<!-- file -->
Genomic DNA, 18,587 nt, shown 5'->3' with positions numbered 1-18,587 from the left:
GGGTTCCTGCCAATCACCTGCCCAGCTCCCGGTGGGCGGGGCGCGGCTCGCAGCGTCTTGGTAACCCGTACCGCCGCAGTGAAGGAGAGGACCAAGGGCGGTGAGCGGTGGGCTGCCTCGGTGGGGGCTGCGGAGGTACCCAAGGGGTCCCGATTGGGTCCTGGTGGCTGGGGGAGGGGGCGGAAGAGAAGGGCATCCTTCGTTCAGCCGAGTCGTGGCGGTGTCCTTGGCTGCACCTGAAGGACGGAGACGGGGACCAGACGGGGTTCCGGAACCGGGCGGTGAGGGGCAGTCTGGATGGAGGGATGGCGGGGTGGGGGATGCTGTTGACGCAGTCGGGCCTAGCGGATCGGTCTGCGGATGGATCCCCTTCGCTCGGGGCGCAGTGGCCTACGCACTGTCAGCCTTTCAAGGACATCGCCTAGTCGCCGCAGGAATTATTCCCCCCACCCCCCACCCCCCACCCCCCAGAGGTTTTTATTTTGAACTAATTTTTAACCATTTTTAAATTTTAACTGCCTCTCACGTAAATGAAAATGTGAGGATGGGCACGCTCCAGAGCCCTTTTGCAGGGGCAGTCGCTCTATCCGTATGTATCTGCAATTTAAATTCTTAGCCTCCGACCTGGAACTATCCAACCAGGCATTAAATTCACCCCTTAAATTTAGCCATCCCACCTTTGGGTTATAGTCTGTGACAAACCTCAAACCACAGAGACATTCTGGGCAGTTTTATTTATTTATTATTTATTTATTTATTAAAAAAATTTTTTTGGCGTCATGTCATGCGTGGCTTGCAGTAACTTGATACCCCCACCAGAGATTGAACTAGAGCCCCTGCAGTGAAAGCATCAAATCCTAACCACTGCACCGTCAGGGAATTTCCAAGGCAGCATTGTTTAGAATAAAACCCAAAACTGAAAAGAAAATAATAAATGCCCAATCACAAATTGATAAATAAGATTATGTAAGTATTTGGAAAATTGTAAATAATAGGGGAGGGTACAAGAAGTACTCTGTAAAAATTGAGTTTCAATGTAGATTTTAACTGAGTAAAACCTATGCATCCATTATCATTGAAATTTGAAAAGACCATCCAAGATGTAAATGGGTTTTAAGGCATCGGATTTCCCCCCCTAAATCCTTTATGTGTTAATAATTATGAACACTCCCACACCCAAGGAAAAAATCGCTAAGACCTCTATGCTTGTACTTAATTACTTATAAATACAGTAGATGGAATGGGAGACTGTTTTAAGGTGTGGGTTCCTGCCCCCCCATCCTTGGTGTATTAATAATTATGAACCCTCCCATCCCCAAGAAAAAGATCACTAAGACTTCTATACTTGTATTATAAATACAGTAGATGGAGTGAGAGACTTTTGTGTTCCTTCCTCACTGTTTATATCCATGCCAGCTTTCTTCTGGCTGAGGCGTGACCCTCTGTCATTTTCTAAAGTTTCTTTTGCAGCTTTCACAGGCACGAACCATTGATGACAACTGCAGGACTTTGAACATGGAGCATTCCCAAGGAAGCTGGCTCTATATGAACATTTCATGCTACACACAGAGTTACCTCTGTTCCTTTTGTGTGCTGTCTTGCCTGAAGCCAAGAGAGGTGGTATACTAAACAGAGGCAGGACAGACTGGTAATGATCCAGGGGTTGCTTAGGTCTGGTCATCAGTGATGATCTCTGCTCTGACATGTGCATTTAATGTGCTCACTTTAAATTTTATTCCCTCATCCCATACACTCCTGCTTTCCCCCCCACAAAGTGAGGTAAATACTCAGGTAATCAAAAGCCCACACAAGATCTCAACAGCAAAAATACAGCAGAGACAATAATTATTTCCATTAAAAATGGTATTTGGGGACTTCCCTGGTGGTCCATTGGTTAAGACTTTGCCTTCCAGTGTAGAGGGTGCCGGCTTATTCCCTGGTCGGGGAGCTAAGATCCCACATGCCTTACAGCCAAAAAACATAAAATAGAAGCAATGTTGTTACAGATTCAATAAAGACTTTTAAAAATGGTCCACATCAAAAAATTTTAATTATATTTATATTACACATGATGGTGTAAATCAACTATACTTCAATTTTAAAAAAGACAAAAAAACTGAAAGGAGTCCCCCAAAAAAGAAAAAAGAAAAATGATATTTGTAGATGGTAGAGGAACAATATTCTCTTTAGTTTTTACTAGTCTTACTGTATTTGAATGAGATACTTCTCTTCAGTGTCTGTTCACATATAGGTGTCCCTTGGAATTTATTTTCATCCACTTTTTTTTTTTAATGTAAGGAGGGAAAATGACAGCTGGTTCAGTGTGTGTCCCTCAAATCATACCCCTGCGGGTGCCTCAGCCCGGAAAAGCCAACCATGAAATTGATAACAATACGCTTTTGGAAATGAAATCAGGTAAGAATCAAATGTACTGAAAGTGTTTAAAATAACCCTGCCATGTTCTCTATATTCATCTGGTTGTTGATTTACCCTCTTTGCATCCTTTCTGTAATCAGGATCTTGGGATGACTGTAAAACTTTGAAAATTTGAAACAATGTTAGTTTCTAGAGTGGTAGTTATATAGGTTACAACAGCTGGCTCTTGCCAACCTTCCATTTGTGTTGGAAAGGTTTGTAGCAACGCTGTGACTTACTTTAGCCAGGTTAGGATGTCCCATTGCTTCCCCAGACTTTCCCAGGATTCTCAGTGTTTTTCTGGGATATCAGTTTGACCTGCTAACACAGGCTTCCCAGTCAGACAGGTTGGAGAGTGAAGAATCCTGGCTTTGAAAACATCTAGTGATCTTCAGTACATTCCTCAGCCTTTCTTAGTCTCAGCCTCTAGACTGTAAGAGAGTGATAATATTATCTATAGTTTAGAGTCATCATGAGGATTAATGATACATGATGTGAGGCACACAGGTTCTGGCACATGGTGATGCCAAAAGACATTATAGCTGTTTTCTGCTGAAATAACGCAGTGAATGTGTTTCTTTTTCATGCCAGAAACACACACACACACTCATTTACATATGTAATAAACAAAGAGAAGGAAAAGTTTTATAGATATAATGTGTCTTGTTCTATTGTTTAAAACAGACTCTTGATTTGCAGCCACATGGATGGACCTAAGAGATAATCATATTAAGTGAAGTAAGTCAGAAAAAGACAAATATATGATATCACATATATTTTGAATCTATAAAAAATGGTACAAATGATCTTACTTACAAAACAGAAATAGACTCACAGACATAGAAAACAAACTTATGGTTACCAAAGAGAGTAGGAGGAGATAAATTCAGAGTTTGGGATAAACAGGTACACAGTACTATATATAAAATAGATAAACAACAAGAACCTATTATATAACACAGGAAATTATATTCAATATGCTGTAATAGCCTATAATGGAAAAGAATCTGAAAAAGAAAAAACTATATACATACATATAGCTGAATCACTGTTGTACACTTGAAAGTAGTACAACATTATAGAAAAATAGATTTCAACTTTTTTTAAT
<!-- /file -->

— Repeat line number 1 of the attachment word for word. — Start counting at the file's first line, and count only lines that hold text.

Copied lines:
Genomic DNA, 18,587 nt, shown 5'->3' with positions numbered 1-18,587 from the left: